Leather finishes – what are some of the more common types?
The final processes of turning animal hides into leather is known as finishing. After tanning and coloring, hides are treated through mechanical means, oils, coatings and dyes. It could also be embossed, brushed or coated during this final stage.
Vegetable tanned leather is leather that has been turned from an animal hide into non-rotting leather by the use of tannins from trees. This leather absorbs water readily and dries out quickly, making it an ideal choice for leather that is to be tooled or carved. Often this leather is not finished but is sold to the craftsman to dye and seal.
High-quality hides largely free of imperfections may be chosen to become aniline leather. This leather is dyed with soluble dyes but not coated, which allows the grain – the visible pores of the hide – to show through, sort of like staining wood. It may be waxed to give a glossy appearance. In semi-aniline processing fine spraying and dying can be used to hide irregularities. This leather can be conditioned to maintain a softer feel.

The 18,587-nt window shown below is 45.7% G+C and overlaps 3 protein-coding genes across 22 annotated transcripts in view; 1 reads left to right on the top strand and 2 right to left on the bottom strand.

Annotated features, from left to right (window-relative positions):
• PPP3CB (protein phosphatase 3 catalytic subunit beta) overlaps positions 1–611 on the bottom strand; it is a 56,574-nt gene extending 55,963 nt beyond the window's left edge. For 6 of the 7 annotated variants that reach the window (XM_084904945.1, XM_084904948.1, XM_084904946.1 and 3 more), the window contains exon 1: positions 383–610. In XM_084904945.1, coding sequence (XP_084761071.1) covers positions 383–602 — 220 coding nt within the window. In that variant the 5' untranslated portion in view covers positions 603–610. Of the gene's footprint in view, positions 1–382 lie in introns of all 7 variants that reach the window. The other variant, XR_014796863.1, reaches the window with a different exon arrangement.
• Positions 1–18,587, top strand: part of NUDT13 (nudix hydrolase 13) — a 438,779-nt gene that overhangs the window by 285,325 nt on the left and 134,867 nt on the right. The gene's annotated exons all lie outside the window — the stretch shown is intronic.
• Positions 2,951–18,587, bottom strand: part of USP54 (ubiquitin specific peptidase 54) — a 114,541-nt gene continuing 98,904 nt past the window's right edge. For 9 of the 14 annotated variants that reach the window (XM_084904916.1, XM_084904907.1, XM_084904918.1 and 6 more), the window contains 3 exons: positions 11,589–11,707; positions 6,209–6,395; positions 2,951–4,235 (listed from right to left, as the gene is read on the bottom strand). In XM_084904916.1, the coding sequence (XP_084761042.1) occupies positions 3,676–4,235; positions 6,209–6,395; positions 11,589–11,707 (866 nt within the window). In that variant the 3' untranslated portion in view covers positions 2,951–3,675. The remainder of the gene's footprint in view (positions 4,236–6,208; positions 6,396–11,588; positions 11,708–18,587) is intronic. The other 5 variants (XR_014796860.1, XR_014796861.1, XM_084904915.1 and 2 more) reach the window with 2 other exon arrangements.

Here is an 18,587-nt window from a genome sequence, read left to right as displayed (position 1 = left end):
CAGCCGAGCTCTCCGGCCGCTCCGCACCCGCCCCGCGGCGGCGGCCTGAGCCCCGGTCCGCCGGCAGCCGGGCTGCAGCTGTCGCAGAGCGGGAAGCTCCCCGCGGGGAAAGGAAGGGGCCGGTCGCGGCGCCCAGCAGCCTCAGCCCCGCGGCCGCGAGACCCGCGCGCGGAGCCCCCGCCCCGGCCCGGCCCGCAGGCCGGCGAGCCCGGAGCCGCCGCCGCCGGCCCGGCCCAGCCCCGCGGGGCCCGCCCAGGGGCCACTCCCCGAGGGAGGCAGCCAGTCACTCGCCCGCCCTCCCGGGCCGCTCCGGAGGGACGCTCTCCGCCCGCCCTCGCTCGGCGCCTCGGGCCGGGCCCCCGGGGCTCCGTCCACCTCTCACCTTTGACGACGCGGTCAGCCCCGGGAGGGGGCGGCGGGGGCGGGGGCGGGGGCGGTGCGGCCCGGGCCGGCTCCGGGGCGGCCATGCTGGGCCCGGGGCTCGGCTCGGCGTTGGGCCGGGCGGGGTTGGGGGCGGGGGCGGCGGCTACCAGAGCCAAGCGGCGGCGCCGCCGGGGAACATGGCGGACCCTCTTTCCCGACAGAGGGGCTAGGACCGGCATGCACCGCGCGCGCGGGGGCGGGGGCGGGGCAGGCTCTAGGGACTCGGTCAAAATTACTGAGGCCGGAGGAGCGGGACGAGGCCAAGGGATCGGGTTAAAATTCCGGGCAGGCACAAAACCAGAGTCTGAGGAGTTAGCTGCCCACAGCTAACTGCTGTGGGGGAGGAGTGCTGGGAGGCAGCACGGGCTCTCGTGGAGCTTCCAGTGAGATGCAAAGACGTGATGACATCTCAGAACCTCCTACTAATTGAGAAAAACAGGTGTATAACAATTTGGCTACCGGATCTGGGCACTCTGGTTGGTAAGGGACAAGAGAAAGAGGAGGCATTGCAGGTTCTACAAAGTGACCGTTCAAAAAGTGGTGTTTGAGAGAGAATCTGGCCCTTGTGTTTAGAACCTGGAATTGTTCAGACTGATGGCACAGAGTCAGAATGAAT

Suede or nubuck leather is buffed on one side to achieve a soft, velvety finish. Suede is the leather that is buffed on the inside, the part of the hide closest to the flesh of the animal. Nubuck is buffed on the outside of the hide, where the animal’s hair grew. In both cases, this kind of leather should be waterproofed before it is used to protect it from water and stains. Nubuck can also be oiled in the finishing process, producing what is called oily nubuck which improves its resistance to water, stains and damage.
Embossed leather is a raised pattern that has been applied with pressure to give the leather a design and texture. Sometimes these patterns are made to mock reptile skins or other exotic hides like ostrich. Often a grain design is applied to the bottom split of the leather to make it look more like top grain leather. Sometimes these patterns can be fanciful, employing floral patterns, weaves, paisleys and other designs.
Leather can also be coated in the finishing process. Metallic leather is created by a foil such as gold, silver, pewter or bronze being pressed onto the hide. Patent leather is created by linseed oil, PVC or polyurethane sprayed onto the hide giving it a high-gloss finish that shines like glass. Patent leather is virtually waterproof.